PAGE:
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I need to say that there are hypothesis/assumptions about a certain word (Foobar) - that it means something. But I can't seem to form this sentence properly.

Here is what I got so far:

One can encounter assumptions that "Foobar" is "good-for-nothing", "lazy" person. But
that cannot be true ...

The construct "one can encounter assumptions" seems wrong to me - both because of the encounter word and the assumptions word.

I tried one can meet, one can find - for the first part, and suppositions, propositions for the second - but none of them seem to make any sense.

I hope this is confusing enough :-)

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I don't wish to offend but it reminds me of this: en.wikipedia.org/wiki/Wikipedia:WEASEL#Unsupported_attributions If you could state an actual proponent of the view you oppose, this problem wouldn't exist. – z7sg Ѫ Apr 20 '11 at 17:45
:) Thanks, I'll take that into account. However I only use this in my book one or two times, and it is for nothing important. – drozzy Apr 20 '11 at 23:46
up vote 1 down vote accepted

I find nothing wrong with the usage as originally written. Certainly there's a bit of anthropomorphizing going on, or perhaps the reverse whose name I can't think of at the moment (replacing a person with a thing that they represent), but the basic idea is certainly sound: while explaining something about Foobar, you ran into a situation where the person you were explaining to held an assumption that you needed to overcome. Expressing this as "encountering an assumption" seems perfectly legitimate to me; as the assumption is the object of your enmity, to so speak, using it directly as the object of your sentence is both natural and much more succinct than injecting the person who holds the assumption as the object.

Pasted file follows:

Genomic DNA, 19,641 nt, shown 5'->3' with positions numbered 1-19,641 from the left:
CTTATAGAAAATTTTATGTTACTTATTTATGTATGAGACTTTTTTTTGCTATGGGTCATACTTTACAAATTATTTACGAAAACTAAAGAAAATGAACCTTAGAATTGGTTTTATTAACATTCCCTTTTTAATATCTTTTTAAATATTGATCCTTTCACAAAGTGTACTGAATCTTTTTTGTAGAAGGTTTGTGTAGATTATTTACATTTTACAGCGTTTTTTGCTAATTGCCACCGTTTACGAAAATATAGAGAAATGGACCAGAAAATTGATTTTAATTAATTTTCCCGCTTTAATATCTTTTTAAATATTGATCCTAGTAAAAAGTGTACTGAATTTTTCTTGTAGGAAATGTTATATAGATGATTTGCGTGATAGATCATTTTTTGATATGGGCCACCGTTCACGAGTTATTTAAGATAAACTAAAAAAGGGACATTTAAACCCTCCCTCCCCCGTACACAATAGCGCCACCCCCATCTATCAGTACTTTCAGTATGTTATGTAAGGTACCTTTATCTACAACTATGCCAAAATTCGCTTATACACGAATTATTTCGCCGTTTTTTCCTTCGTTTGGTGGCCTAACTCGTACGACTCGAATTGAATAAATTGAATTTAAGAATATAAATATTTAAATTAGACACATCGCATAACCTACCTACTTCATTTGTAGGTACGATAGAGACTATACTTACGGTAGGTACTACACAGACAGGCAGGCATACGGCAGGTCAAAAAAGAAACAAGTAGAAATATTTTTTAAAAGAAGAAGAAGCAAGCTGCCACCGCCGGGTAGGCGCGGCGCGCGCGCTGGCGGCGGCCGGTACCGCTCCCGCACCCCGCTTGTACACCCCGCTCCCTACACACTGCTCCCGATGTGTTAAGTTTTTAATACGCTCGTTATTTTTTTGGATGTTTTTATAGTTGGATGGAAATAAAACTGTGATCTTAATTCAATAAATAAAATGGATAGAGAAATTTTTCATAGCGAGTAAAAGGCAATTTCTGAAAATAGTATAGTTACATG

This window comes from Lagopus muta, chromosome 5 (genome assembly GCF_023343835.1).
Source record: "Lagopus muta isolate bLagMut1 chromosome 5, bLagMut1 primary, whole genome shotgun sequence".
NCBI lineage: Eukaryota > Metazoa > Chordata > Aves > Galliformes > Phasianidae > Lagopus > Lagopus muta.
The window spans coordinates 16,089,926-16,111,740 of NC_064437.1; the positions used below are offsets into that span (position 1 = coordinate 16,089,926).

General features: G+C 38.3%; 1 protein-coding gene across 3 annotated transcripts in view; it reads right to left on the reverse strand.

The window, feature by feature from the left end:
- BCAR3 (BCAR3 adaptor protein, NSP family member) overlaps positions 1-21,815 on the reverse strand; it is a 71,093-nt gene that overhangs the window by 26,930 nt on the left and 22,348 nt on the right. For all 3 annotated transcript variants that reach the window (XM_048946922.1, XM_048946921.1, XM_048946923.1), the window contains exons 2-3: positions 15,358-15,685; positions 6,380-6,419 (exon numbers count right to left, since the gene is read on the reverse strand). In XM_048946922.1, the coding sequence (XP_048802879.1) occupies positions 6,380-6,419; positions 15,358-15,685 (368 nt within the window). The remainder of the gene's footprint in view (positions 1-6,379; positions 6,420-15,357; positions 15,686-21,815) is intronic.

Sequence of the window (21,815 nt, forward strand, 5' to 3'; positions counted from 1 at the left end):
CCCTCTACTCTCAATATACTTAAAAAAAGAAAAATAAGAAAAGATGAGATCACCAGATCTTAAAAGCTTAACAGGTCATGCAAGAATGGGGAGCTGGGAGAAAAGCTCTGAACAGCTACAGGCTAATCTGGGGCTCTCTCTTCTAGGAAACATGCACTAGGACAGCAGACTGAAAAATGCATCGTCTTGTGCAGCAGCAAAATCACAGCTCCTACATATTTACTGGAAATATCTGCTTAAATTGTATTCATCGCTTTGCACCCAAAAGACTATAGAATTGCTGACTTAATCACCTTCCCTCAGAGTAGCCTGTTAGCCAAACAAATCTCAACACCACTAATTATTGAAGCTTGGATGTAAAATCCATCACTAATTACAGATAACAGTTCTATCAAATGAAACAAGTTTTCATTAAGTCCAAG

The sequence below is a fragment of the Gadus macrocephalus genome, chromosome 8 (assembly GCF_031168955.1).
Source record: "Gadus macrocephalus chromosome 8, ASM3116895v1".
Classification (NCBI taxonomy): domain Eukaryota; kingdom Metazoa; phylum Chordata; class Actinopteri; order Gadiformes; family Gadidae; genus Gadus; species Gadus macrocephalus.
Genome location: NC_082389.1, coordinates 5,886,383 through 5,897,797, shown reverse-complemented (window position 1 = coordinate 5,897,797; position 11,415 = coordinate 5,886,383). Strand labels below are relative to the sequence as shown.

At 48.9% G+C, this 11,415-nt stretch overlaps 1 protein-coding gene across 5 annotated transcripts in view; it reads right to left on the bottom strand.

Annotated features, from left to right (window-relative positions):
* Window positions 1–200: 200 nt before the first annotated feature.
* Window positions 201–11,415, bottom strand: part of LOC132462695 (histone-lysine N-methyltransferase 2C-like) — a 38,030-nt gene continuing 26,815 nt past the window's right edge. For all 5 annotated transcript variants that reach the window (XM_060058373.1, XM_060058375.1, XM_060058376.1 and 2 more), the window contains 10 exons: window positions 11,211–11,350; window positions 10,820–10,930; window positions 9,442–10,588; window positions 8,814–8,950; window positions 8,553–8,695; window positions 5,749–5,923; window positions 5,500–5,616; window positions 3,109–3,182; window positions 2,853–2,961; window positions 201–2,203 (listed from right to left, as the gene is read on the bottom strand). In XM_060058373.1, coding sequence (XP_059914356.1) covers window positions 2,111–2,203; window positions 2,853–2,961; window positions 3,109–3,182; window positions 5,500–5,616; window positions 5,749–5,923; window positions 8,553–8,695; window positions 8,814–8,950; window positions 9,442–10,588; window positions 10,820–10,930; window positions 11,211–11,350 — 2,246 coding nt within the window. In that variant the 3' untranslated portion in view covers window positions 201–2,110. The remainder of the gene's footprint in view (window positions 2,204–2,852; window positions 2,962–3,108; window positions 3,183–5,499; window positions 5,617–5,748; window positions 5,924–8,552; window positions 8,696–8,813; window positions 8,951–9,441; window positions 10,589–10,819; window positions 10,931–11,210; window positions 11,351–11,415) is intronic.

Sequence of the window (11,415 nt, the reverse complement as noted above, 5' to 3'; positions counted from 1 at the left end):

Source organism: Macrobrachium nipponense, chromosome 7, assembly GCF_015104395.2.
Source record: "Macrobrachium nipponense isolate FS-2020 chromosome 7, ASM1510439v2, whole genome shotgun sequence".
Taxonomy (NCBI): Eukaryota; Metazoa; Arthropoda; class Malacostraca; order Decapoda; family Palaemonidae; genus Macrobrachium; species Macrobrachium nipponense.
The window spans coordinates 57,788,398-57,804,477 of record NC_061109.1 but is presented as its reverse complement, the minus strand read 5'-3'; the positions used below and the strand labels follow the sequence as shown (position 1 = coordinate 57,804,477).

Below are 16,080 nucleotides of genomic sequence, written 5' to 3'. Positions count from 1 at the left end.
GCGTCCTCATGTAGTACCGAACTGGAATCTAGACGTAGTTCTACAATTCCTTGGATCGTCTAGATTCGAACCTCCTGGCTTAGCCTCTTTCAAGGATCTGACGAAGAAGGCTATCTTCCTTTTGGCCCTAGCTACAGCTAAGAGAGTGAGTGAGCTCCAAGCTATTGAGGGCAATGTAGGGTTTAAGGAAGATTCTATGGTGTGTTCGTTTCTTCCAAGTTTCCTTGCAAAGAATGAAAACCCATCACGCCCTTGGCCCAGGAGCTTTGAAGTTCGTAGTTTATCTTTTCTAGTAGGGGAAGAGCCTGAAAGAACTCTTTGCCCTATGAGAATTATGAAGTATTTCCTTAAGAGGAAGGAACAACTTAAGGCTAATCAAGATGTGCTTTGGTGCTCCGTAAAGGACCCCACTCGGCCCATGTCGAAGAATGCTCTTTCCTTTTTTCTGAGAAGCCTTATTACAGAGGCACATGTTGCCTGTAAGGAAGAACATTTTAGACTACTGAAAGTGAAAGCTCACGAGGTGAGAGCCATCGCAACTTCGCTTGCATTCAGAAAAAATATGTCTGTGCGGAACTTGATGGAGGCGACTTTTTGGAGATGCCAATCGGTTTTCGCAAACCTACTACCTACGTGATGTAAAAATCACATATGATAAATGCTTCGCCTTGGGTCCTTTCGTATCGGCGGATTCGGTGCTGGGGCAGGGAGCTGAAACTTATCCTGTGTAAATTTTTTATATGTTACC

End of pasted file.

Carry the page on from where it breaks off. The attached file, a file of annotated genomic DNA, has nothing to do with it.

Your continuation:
If you insist on rewording something that is already short and understandable, you could try something like "One may run up against an assumption that X is Y" or "One may be faced with a situation where X has been assumed to be Y".

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the term you're thinking of is metonymy/synecdoche? – sibbaldiopsis Apr 20 '11 at 2:29

How about flipping it around to an active voice rather than passive:

The word "foobar" sometimes implies "good-for-nothing" or "lazy person"....

The words "imply", "connotation", and "impression" (as in "gives the impression" of X) might be helpful here.

As far as "encounter"/"meet"/"find"/"run across" goes, they all imply a sense of motion/searching, e.g. Inspector Clouseau traveling around the Paris streets encountering suspicious characters. If you want to make that kind of image, they all seem OK, although encounter seems like it should be used more with tangible things ("the orcs encountered a band of dwarves") rather than encountering ideas.

edit: How about "runs across stereotypes" or "insinuations"?

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Thanks, but I really need to indicate that those meanings are provided by someone else out there. That is, someone else proposed such meanings. – drozzy Apr 20 '11 at 2:06
ah, ok. I'll give it another shot. – sibbaldiopsis Apr 20 '11 at 2:10
"It was a dark and stormy night, and all through the house, not a creature was stirring, except for the people of Starkfield, Massachusetts, who were whispering to each other that 'Foobar' implies a good-for-nothing busybody, much like themselves...." ;-) – sibbaldiopsis Apr 20 '11 at 2:28

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